# Classical Mechanics: Newtonian, Lagrangian, and Hamiltonian In classical mechanics, there are three common approaches to solving problems.  I’m going to solve the same situation three different ways.  It’s going to be fun.  Trust me.

Here is the problem.  A ball is at ground level and tossed straight up with an initial velocity.  The only force on the ball while it is in the air is the gravitational force.  Oh, the ball has a mass of “m”.

Newtonian Mechanics

First, let’s get this out of the way.  It wasn’t just Newton that did this stuff.  Also, please don’t lecture me on “Newton’s Three Laws of Eternal Motion and the Rules of the Universe”.  Yes, I think everyone spends too much time on “the three laws”.

In short, Newtonian mechanics works for cases in which we know the forces and we have a reasonable coordinate system.  Yes, it’s true that we can use unreasonable coordinate systems and still have this stuff work.  Also, it’s possible to deal with unknown forces (like the tension in a string with a swinging pendulum).  But Newtonian mechanics works best if we know the forces.

If you know the forces (or just one force), then the following is true (in one dimension): $F_\text{net} = m\ddot{x}$

Honestly, I prefer to write the momentum principle—but let’s just go with this for now.  Oh, in case you didn’t notice, I am using the “dot-notation” for derivatives.  A single dot means: $\dot{y} = \frac{dy}{dt}$

The double dot means a second derivative (with respect to time).

Back to the tossed ball.  The only force on the ball is the gravitational force.  Also, I am going to use “y” for the position.  This gives us: $-mg=m\ddot{y}$ $-g=\ddot{y}$

That’s just a second order differential equation (and not a very difficult one).  If I integrate both sides with respect to time, I get: $\dot{y} = \dot{y_0} -gt$

Integrating again, I get: $y=y_0 +\dot{y_0}t - \frac{1}{2}gt^2$

Boom. That’s your equation of motion for a tossed ball.

Lagrangian Mechanics

I’m not going to go over the whole theory behind the Lagrangian.  Here is the short answer (super short).  If you define something called the Lagrangian as: $L = T-U$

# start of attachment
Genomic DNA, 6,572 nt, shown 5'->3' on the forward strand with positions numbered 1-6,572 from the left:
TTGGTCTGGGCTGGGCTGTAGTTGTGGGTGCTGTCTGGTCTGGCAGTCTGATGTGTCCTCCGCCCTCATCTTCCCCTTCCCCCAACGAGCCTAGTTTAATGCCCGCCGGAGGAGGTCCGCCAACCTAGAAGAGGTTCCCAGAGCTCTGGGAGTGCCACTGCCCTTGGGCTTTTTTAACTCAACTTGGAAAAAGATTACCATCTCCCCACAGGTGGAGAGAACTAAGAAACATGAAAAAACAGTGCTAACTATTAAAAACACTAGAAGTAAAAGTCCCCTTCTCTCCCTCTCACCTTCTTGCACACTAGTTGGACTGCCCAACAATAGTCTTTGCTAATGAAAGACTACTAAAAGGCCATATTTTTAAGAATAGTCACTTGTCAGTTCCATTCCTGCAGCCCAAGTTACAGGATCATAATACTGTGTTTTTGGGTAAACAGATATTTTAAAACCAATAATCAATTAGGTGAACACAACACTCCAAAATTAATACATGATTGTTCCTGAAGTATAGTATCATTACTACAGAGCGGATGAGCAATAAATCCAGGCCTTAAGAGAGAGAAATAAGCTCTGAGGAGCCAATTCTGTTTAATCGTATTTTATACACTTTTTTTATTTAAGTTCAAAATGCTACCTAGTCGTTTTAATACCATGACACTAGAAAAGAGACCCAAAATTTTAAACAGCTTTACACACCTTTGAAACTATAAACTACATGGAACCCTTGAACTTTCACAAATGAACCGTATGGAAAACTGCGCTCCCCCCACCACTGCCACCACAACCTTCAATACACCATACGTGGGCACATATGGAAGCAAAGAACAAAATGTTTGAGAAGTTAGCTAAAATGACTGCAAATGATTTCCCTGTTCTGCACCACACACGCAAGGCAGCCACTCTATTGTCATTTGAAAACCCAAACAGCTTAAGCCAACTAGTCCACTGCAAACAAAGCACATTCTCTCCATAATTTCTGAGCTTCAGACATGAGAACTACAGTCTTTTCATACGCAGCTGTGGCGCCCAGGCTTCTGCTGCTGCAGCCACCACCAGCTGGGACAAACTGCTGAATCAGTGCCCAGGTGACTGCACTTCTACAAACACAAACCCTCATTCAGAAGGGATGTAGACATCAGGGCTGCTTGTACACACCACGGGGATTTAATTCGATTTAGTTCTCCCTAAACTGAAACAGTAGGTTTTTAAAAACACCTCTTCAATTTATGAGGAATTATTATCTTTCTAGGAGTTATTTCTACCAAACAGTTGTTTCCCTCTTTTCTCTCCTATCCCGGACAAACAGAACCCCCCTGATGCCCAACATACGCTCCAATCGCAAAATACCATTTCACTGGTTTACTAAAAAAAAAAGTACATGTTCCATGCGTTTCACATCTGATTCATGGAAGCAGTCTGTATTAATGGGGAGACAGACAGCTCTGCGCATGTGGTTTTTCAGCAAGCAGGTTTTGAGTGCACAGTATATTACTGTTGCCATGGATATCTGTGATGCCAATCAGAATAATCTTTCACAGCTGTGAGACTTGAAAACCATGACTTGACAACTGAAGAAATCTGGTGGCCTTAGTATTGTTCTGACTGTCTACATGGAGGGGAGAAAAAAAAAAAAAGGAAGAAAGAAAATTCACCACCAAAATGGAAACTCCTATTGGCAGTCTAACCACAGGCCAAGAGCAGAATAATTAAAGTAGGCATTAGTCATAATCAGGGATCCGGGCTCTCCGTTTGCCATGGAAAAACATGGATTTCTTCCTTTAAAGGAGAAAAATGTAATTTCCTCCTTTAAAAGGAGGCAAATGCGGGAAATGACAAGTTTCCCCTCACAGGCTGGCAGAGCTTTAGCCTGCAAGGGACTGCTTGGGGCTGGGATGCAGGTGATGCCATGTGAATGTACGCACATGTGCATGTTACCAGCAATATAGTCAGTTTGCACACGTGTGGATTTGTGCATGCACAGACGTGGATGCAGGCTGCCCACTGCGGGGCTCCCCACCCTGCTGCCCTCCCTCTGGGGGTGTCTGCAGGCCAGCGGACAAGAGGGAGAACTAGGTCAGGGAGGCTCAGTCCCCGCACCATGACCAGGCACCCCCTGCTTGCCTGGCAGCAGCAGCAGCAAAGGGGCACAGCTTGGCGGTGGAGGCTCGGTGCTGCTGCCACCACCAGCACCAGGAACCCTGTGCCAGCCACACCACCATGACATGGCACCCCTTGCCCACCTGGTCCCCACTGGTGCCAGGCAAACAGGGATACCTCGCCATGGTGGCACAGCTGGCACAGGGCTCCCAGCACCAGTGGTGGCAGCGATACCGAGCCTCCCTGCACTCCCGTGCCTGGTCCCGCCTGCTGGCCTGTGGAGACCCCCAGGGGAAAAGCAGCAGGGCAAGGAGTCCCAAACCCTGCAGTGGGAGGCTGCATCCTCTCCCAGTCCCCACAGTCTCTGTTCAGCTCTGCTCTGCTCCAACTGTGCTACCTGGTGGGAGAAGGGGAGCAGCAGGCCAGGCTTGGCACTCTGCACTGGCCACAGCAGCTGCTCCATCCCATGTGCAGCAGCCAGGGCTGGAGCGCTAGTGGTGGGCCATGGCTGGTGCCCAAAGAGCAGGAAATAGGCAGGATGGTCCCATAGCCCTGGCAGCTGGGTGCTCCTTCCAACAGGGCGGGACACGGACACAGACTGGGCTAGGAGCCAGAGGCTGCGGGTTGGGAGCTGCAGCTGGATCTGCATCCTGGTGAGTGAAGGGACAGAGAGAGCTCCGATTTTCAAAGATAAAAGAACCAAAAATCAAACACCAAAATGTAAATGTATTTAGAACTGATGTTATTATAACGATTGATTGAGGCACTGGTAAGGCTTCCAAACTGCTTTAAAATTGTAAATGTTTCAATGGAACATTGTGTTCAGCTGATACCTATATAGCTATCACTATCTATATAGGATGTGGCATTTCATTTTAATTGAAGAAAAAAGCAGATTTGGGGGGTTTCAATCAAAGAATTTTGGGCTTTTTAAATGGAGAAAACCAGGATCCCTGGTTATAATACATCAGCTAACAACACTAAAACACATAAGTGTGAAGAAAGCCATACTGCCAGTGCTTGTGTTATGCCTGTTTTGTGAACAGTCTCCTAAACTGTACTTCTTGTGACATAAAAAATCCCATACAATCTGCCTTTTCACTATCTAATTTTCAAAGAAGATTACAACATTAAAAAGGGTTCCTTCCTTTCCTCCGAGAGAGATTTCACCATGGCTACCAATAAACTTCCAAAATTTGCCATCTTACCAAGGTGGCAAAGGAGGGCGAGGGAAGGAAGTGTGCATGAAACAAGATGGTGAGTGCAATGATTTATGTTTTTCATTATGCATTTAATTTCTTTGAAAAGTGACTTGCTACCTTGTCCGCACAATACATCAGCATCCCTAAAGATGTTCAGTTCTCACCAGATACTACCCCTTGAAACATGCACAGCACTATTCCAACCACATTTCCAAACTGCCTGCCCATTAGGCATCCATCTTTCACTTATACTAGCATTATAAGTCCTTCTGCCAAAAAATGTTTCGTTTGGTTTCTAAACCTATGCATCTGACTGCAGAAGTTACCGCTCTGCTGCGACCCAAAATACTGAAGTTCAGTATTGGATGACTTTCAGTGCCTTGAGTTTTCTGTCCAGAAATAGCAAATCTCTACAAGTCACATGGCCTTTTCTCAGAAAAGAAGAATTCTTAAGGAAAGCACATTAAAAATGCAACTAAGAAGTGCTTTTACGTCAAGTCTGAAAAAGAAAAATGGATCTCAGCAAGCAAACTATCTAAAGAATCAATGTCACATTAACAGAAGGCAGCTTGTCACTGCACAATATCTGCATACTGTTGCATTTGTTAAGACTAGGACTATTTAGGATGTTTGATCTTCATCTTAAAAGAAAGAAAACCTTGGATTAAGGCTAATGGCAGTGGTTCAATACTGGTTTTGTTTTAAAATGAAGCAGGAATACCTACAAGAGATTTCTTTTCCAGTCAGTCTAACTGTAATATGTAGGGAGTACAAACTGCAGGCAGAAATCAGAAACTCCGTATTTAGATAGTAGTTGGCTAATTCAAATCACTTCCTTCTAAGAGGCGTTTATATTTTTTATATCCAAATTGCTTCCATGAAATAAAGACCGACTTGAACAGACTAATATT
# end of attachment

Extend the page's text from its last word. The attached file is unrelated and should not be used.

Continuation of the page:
Where T is the “generalized” kinetic energy and U is the potential energy, then the path a particle will take will be such that the integral over time of L is stationary (which is like minimized).  When you need to find a function that minimizes an integral, you can use the Euler-Lagrange equation to get the following (in 1 dimension for simplicity): $\frac{\partial L}{\partial y} - \frac{d}{dt} \frac{\partial L}{\partial \dot{y}}=0$

The best part of Lagrangian mechanics is that you don’t have to use normal coordinate systems.  If you have a bead moving along a wire, the coordinate system can be defined as the distance along the wire.  Also, since the Lagrangian depends on kinetic and potential energy it does a much better job with constraint forces.

OK, let’s do this for the ball example.  I’m going to assume the ball has a position y as measured from the ground and a velocity $\dot{y}$.  That gives the following: $T = \frac{1}{2}m\dot{y}^2$ $U = mgy$ $L = T-U = \frac{1}{2}m\dot{y}^2 - mgy$

To get the equation of motion, I need to first take the partial derivative of L with respect to y: $\frac{\partial L}{\partial y}=-mg$

Also, I need that second term with the derivative of the partial with respect to $\dot{y}$.  It doesn’t matter in this problem—but here is where I caution students to be careful of the difference between a derivative and a partial derivative. $\frac{d}{dt}\frac{\partial L}{\partial \dot{y}} = m\ddot{y}$

Yes, I skipped a step in there because it was trivial.  Putting this together, I get: $-mg-m\ddot{y}=0$ $\ddot{y} = -g$